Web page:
Monday, December 25, 2017

Is Crown Prince Mohammed Bin Salman More Dangerous Than Kim Jong Un?

President Trump doesn't like North Korean leader Kim Jong Un, which probably puts some kind of check on him. However, on the other side of the globe, we have Crown Prince Mohammed Bin Salman, heir to the Saudi throne.

He is extremely ambitious, impulsive, vicious and apparently a global BF of Trump son-in-law Jared Kushner.

If there are two people that could get the world into a major shooting war, it is
these two, Kushner and MBS.

From Newsweek in October:
Jared Kushner made a secret visit to Saudi Arabia last week with other officials from President Donald Trump’s administration for talks on peace in the Middle East.
The president’s son-in-law and senior adviser made what was his third trip to the Gulf kingdom this year alone, Politico reported, citing a White House official.
Kushner traveled commercially on Wednesday and was in the country with Trump’s Middle East envoy Jason Greenblatt and deputy national security adviser Dina Powell. It remains unclear whom they met with on their trip.
Additional reports indicate that Kushner and MBS stayed up into the wee hours discussing policy.

Shortly after Kushner left  after the third visit, MBS forced the Lebanon’s prime minister, Saad Hariri, to resign. He then arrested his cousins. The billionaire Prince al-Waleed bin Talal was among the arrested. It has been reported he was tortured by being hung upside down. It has now been reported that Saudi Major General Ali Alqahtani died December 12 after being tortured with electric shocks, and his family struggled to recognize him after receiving his body.

In a Christmas Eve story,  The New York Times reports what went down between MBS and the Lebanese prime minister that resulted in his resignation:
Lebanon’s prime minister, Saad Hariri, was summoned at 8:30 a.m [last month]. to the Saudi royal offices — unseemly early, by the kingdom’s standards — on the second day of a visit that was already far from what he had expected.

Mr. Hariri, long an ally of the Saudis, dressed that morning in jeans and a T-shirt, thinking he was going camping in the desert with the crown prince, Mohammed bin Salman.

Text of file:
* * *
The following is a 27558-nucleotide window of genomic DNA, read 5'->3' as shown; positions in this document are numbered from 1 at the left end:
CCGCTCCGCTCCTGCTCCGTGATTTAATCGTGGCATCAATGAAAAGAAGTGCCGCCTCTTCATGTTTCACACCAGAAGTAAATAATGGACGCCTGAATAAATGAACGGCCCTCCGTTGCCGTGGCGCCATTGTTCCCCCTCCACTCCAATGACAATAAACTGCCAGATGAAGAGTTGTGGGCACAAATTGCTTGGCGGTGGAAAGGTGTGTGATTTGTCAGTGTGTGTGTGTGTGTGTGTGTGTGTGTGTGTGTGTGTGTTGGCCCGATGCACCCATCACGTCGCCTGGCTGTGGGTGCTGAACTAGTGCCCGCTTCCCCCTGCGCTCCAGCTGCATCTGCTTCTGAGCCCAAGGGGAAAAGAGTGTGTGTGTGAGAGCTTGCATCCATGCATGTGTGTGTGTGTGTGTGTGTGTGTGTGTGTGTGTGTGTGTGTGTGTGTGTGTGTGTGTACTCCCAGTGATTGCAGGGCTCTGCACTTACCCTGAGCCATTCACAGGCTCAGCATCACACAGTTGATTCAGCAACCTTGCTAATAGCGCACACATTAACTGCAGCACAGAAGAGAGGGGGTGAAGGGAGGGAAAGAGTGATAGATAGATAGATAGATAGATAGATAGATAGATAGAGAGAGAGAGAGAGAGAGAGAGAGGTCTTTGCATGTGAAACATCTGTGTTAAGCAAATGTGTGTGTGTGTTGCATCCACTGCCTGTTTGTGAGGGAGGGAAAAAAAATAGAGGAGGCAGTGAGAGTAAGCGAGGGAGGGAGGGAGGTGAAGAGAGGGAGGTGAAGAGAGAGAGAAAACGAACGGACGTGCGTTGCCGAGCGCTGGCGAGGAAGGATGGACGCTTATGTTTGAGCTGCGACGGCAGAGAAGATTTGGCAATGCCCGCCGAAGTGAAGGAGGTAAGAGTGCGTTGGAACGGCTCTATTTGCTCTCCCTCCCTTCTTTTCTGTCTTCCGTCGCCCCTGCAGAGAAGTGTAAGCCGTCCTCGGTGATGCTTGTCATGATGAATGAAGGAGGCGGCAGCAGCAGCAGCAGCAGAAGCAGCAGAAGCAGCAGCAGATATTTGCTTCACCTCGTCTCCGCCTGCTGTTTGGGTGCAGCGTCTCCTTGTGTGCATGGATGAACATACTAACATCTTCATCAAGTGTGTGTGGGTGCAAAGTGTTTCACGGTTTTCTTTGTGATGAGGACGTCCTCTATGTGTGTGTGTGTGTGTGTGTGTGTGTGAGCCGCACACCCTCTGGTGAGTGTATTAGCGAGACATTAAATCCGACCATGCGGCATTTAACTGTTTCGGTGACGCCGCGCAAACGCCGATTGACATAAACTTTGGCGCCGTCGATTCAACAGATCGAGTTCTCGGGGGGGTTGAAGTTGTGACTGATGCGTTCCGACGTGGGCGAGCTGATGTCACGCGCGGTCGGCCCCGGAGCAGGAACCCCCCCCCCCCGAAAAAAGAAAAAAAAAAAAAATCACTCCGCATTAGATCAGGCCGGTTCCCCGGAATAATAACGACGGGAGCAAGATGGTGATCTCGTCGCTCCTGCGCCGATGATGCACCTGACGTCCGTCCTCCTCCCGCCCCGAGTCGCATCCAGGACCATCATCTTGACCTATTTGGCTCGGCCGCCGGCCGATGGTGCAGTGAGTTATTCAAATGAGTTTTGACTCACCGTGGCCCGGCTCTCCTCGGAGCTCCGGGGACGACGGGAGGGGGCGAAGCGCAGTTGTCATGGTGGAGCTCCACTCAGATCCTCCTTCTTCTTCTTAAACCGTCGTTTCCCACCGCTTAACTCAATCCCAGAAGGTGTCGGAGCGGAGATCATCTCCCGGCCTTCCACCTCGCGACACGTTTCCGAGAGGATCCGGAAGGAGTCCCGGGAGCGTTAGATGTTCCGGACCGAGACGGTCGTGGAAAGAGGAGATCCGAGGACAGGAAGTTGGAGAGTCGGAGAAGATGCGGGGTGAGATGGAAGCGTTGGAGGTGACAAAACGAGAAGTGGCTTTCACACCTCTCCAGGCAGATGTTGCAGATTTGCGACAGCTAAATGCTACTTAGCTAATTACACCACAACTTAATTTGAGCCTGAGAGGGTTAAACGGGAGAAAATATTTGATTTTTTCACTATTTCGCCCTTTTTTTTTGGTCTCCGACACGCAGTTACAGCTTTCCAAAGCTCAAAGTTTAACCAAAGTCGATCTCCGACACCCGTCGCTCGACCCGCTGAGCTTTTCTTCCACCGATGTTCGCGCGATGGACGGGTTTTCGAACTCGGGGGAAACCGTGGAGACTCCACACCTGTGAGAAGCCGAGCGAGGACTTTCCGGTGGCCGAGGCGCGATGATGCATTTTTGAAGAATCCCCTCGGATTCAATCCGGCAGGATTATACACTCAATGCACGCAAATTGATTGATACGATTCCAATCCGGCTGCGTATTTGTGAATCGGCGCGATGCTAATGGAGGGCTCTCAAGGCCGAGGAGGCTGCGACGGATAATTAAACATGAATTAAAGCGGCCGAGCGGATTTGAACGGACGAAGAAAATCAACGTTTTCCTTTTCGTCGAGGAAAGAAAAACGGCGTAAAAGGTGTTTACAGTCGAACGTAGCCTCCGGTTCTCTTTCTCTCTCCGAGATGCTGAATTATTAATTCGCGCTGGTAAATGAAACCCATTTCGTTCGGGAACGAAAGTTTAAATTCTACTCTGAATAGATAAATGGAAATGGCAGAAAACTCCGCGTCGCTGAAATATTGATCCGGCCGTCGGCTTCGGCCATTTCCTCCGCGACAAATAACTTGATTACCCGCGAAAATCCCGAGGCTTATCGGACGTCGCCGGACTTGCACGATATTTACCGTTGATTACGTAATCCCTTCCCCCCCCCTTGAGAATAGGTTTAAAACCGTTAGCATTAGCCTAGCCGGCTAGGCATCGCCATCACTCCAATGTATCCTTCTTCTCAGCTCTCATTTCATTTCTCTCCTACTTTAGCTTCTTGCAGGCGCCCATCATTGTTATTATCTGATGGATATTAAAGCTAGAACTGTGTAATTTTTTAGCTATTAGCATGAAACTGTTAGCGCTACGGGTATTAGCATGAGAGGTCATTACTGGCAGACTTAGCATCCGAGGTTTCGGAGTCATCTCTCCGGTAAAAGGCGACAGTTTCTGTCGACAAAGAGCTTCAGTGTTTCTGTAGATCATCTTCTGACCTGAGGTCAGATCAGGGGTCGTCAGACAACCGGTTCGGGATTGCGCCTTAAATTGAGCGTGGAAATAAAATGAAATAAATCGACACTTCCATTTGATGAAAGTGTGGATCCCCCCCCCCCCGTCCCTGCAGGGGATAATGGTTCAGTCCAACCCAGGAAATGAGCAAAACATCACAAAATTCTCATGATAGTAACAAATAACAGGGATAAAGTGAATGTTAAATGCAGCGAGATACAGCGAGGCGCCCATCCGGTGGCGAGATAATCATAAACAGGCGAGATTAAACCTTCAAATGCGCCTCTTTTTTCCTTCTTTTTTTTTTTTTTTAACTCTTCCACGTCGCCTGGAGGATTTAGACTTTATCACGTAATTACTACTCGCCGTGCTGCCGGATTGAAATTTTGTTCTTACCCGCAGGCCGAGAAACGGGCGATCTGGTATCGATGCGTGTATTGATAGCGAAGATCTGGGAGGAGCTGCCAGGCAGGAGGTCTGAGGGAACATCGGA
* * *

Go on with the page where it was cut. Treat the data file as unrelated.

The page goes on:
But instead he was stripped of his cellphones, separated from all but one of his usual cluster of bodyguards, and shoved and insulted by Saudi security officers. Then came the ultimate indignity: He was handed a prewritten resignation speech and forced to read it on Saudi television.

This, it seemed, was the real reason he had been beckoned to the Saudi capital, Riyadh, a day earlier: to resign under pressure and publicly blame Iran, as if he were an employee and not a sovereign leader. Before going on TV, he was not even allowed to go to the house he owns there; he had to ask guards to bring him a suit.

As bizarre as the episode was, it was just one chapter in the story of Prince Mohammed, the ambitious young heir apparent determined to shake up the power structure not just of his own country but of the entire region. At home, he has jailed hundreds of fellow princes and businessmen in what he casts as an anticorruption drive. Abroad, he has waged war in Yemen and confronted Qatar....

Western and Arab officials say they are still puzzling over what the Saudis hoped to accomplish with all this intrigue. Several do not rule out the possibility that they aimed to foment internal unrest in Lebanon, or even war...

What is clear, they say, is that Saudi Arabia sought to instigate a broad realignment of Lebanese politics to reduce Hezbollah’s power by forcing the collapse of Mr. Hariri’s coalition government, which includes Hezbollah and its allies.

But crafting the nimble and activist foreign policy that Prince Mohammed wants requires “a depth of understanding of political dynamics in other countries and an investment in diplomatic ties that can’t be created overnight,” said Brian Katulis, a senior fellow at the Center for American Progress in Washington.

“The competition for power and influence in today’s Middle East has changed significantly,“ he said, “and the Saudis are playing catch-up, with very mixed results.”

This risks miscalculations and escalations in a region rived by wars and tensions, he said...